The Undershirt celebrating its 30th year of keeping workers in stitches

The Undershirt owner Shari Blackwell says there’s a lot of variety to her work, since she deals with many types of businesses.

The Undershirt owner Shari Blackwell says there’s a lot of variety to her work, since she deals with many types of businesses.

Rachael Rifkin
Staff Writer

For 30 years, The Undershirt, a custom career-apparel business, has striven to offer quality products, fair pricing and unparalleled personal service to their clients, according to its sole proprietor, Shari Blackwell. In celebration of their anniversary, they are hosting a mixer for local businesses and the Signal Hill Chamber, in conjunction with the Signal Tribune and Culinary Enterprises on Thursday, June 10 from 5:30pm to 7:30pm in their parking lot, 939 E. 27th St.

The Undershirt carries both apparel and promotional items. “We carry all types of sweatshirts, fleece, and T-shirts. Some of our items are made from organic material. But we’re not just a T-shirt shop. We also do jackets, aprons, blankets, hats, duffel and carry bags, and golf balls,” said Blackwell.
She bought the business in August of 2003 from Joan Heise and Lee Halter. Original owners Ken and Renee Beu had started The Undershirt in Belmont Shore and were located around 10th Street and Redondo Avenue, next to the Park Nursery. Three years later, they moved to Argonne Avenue and 2nd Street, where Luna now resides. Back then, they were also a retail store.
Soon afterwards, Heise and Halter bought the business and in 1991 sold off the retail part of The Undershirt to concentrate on custom screen printing and embroidery. They also brought The Undershirt to Signal Hill.
“We are a member of the Signal Hill Chamber of Commerce,” said Blackwell. “I am a board member. We love being in Signal Hill.”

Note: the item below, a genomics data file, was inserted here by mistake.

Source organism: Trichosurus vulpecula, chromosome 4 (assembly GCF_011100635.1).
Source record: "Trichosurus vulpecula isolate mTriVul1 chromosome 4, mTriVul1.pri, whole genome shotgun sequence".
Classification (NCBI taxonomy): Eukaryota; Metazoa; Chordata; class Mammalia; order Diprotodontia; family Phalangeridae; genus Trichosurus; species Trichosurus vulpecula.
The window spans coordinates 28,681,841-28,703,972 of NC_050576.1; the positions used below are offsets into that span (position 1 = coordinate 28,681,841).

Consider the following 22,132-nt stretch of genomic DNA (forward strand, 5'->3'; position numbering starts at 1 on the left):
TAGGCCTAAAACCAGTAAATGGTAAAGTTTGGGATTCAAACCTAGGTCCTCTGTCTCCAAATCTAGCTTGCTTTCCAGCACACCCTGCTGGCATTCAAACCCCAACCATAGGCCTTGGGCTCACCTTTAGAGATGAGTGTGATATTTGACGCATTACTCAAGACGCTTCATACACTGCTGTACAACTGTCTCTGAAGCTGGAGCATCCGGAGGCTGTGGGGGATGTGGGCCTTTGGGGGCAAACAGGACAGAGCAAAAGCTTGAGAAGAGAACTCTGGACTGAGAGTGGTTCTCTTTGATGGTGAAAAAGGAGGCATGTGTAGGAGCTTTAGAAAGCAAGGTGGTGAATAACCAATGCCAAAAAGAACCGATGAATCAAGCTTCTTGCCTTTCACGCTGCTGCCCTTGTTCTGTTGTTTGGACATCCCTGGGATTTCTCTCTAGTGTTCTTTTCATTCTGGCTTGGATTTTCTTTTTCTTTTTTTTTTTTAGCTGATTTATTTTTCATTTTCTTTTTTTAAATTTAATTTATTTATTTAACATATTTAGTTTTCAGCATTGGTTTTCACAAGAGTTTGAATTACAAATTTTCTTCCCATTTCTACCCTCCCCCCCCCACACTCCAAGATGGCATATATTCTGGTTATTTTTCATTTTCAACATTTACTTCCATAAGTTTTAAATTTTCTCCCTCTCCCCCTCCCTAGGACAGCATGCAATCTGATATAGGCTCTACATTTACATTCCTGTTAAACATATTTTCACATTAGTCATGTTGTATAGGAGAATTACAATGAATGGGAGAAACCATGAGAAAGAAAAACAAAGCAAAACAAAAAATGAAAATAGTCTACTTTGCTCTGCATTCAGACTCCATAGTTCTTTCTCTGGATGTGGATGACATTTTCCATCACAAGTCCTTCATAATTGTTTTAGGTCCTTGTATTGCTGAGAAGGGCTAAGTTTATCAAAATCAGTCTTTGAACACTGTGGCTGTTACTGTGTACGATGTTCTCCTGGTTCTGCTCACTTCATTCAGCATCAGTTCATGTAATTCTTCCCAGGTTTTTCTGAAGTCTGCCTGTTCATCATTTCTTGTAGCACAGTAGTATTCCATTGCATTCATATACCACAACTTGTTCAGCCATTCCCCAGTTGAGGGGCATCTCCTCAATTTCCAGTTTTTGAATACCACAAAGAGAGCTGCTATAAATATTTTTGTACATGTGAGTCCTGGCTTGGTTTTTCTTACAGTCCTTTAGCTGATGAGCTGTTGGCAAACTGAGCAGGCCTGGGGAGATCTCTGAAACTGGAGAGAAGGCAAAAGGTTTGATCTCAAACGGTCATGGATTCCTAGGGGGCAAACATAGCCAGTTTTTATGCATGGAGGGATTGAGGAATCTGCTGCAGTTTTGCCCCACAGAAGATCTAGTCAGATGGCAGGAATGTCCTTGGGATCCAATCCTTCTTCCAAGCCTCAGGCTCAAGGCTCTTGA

Blackwell bought The Undershirt after 30 years in industrial sales and marketing. “I was getting really tired of the corporate world,” she said. “I wanted to be more in control of how I serviced my customers. I wanted to do what I knew was right and not be dictated by corporate policy. My husband was also an entrepreneur, and I liked the lifestyle it afforded him. I liked the freedom and independence.”
She had been looking at an invitation, paper goods and calligraphy business in Huntington Beach and a postal-service business in Long Beach, when her husband suggested his friend’s business, which turned out to be Heise’s.
“He visited Joan one day, and she said she was thinking of retiring. She was in her 70s. He came home and asked me if it might be the type of business I’d be interested in. It felt like a good match, so I went for it,” said Blackwell.
At The Undershirt, she gets to combine her sales and marketing background with her creative side.
“There’s a lot of variety to my work. You’re dealing with a lot of different types of businesses,” said Blackwell. “I deal with people in the restaurant business, the plumbing and electrical business, landscaping business, corporate America. It’s a real mix of people and projects. I do everything from sales to bookkeeping to order placing.”
She especially likes helping her customers find just the right type apparel for their business. “I enjoy working one-on-one with my customers– everything from conception of their logo or design through selecting the appropriate product for them and then seeing it come to completion,” she said. “Let’s say a restaurant comes in. We discuss the concept of the restaurant, the style, and the design and then I suggest apparel, which could be polo shirts, dress shirts, shirts and ties. I not only recommend a product that will represent them well but also educate them on the different types of fabrics. What’s going to hold up well for their type of application, and fit in their budget and their price point?”
To view The Undershirt’s online catalogue, visit theundershirt.com. They can also be reached at undershirt@dslextreme.com or (562) 426-8939.

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